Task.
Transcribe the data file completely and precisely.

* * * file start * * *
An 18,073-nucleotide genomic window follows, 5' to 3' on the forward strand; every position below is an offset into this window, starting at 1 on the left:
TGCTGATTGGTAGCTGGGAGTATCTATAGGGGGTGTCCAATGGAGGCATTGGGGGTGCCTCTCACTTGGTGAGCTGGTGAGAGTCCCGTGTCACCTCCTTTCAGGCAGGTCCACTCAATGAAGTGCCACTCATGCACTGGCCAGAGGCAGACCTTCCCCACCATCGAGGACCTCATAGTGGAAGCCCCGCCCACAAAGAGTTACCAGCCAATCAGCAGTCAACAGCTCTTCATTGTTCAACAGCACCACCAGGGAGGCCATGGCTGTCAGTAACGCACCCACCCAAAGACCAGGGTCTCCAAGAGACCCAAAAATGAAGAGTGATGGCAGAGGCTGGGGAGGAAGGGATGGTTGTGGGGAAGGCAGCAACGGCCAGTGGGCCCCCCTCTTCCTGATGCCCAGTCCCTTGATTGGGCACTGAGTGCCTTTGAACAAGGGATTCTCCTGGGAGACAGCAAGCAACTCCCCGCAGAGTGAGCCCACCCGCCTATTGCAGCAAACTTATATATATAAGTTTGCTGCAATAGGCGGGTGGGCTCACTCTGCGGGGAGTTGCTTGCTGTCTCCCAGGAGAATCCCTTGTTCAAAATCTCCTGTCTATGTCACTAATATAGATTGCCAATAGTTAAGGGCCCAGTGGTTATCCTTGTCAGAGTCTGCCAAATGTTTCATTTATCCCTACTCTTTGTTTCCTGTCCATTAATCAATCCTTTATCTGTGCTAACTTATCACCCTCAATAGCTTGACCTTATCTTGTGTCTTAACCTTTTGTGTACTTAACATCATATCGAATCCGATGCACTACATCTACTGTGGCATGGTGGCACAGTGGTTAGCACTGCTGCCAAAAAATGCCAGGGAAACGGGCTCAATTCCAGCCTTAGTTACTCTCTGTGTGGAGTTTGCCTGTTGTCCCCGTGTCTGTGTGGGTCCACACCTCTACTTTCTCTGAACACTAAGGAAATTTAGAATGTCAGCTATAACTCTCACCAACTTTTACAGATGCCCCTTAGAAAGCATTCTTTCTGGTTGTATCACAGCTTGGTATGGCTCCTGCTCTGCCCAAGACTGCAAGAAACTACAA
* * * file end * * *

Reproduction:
An 18,073-nucleotide genomic window follows, 5' to 3' on the forward strand; every position below is an offset into this window, starting at 1 on the left:
TGCTGATTGGTAGCTGGGAGTATCTATAGGGGGTGTCCAATGGAGGCATTGGGGGTGCCTCTCACTTGGTGAGCTGGTGAGAGTCCCGTGTCACCTCCTTTCAGGCAGGTCCACTCAATGAAGTGCCACTCATGCACTGGCCAGAGGCAGACCTTCCCCACCATCGAGGACCTCATAGTGGAAGCCCCGCCCACAAAGAGTTACCAGCCAATCAGCAGTCAACAGCTCTTCATTGTTCAACAGCACCACCAGGGAGGCCATGGCTGTCAGTAACGCACCCACCCAAAGACCAGGGTCTCCAAGAGACCCAAAAATGAAGAGTGATGGCAGAGGCTGGGGAGGAAGGGATGGTTGTGGGGAAGGCAGCAACGGCCAGTGGGCCCCCCTCTTCCTGATGCCCAGTCCCTTGATTGGGCACTGAGTGCCTTTGAACAAGGGATTCTCCTGGGAGACAGCAAGCAACTCCCCGCAGAGTGAGCCCACCCGCCTATTGCAGCAAACTTATATATATAAGTTTGCTGCAATAGGCGGGTGGGCTCACTCTGCGGGGAGTTGCTTGCTGTCTCCCAGGAGAATCCCTTGTTCAAAATCTCCTGTCTATGTCACTAATATAGATTGCCAATAGTTAAGGGCCCAGTGGTTATCCTTGTCAGAGTCTGCCAAATGTTTCATTTATCCCTACTCTTTGTTTCCTGTCCATTAATCAATCCTTTATCTGTGCTAACTTATCACCCTCAATAGCTTGACCTTATCTTGTGTCTTAACCTTTTGTGTACTTAACATCATATCGAATCCGATGCACTACATCTACTGTGGCATGGTGGCACAGTGGTTAGCACTGCTGCCAAAAAATGCCAGGGAAACGGGCTCAATTCCAGCCTTAGTTACTCTCTGTGTGGAGTTTGCCTGTTGTCCCCGTGTCTGTGTGGGTCCACACCTCTACTTTCTCTGAACACTAAGGAAATTTAGAATGTCAGCTATAACTCTCACCAACTTTTACAGATGCCCCTTAGAAAGCATTCTTTCTGGTTGTATCACAGCTTGGTATGGCTCCTGCTCTGCCCAAGACTGCAAGAAACTACAA